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Dominic Thiem Rules Federer Out Of GOAT Debate

The Austrian puts forward his theory on who should be regarded as the best player in history.

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Dominic Thiem; e-motion/Bildagentur Zolles KG/Martin Steiger, 27.10.2022

The honour of which player deserves to be regarded as the greatest of all time (GOAT) should be decided based on one factor, according to Dominic Thiem. 

 

The former world No.3 has weighed in on the debate by suggesting that the argument should be settled by the number of Grand Slam titles a player has won as they are the most prestigious tournaments in the sport. In tennis, the four major tournaments are the Australian Open, French Open, Wimbledon and the US Open. 

Thiem’s GOAT criteria have therefore ruled Roger Federer out of contention. The Swiss maestro was at one stage the frontrunner due to the numerous records he has broken throughout his career. However, he retired from the sport last year with 20 Grand Slam trophies under his belt which is less than both Rafael Nadal and Novak Djokovic who are currently on 22 each. 

“In my opinion, the Grand Slam titles should be the defining criteria when determining the best of all time, they are the four most important tournaments in tennis,” Eurosport quotes Thiem as saying. 
“Everything else is fine, but it’s not the same. The Slams are what counts, so the GOAT will probably be the one with the most Grand Slams.”

Others will argue that more factors should be taken into account in the subjective debate. For example, Federer has won 103 ATP titles which are more than his two rivals, Djokovic holds the record for most weeks as world No.1 and Nadal has won more tournaments on clay than any other player in history. Furthermore, there is the players’ win-loss rate on the Tour and their records against the top 10 players. 

Recently at the Australian Open Djokovic won the men’s title for a historic 10th time in his career. An achievement that has been hailed by Thiem who was runner-up to the Serbian at Melbourne Park in 2021. 

“I am not very surprised, Djokovic still looks young,” he said. “Physically and mentally, because of the way he moves on the court. It’s like he was 25 years old.
“We have to be honest, he is the best, so his victory was not very surprising.”

Thiem has won one Grand Slam title which was at the 2020 US Open when he became the first man in the Open Era to come back from two sets down to win in the final. He has also been runner-up at the French Open twice, as well as the Australian Open once. 

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Novak Djokovic’s Australian Open Injury ‘Hard To Believe’ In The Eyes Of His Opponent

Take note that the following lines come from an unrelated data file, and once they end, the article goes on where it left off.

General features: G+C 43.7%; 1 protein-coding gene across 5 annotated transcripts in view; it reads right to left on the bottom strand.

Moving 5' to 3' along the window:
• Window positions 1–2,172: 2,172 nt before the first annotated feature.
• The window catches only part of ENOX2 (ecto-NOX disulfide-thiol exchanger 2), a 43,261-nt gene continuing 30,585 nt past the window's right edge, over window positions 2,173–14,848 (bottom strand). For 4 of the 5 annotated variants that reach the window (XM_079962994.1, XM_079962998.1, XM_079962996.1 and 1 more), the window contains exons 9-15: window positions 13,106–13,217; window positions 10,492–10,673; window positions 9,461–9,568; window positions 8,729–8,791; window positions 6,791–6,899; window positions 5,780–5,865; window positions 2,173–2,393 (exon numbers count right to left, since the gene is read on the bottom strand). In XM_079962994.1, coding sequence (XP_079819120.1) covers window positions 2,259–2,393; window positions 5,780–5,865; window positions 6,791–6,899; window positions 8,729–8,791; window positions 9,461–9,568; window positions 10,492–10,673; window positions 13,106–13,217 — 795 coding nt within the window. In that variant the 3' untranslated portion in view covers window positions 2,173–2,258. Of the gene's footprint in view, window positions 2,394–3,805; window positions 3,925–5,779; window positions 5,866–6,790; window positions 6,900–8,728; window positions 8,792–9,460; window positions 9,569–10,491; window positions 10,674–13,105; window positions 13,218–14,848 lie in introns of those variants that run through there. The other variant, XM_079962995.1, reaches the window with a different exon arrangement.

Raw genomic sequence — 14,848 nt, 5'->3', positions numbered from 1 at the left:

Some details surrounding Djokovic’s battle with a hamstring issue ‘doesn’t make sense,’ according to Enzo Couacaud.

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Image via Adelaide International Twitter

The only man to take a set off Novak Djokovic during the Serbian’s run to a historic 10th Australian Open title believes there are unanswered questions over his injury. 

 

France’s Enzo Couacaud took a set off the world No.1 before losing their encounter in the second round at Melbourne Park. At the tournament Djokovic was dealing with a hamstring problem which he picked up at the Adelaide International earlier this year. Throughout the tournament, he was wearing strapping on his leg and there was uncertainty about if he would be able to continue playing in the Grand Slam event. 

Despite the issue, Djokovic claimed a record-equalling 22nd Grand Slam title by disposing of Stefanos Tsitsipas in straight sets in the final. Afterwards his coach, Goran Ivanisevic, claimed that 97% of players would not have played if they were in a similar situation. The exact diagnosis of Djokovic’s injury hasn’t been addressed by his team but Australian Open director Craig Tiley said he suffered a 3mm tear. 

However, Couacaud has questioned the significance of the injury to begin with. During an interview with Tennis Actu, the world No.172 believes that some of the details appear to be ‘far-fetched’ as he draws parallels with Rafael Nadal, as well as footballer Kylian Mbappe.  

“Novak claimed he was playing with an injury, a big injury,” said Couacaud. “When athletes are injured in combat sports, they often can’t continue. When Rafael Nadal is injured, he can’t run. Kylian Mbappe, for example, is out for two weeks.
“And those are the greatest athletes, not those who don’t have access to top-notch care. It is therefore difficult to believe that only one man in the world can continue with an injury.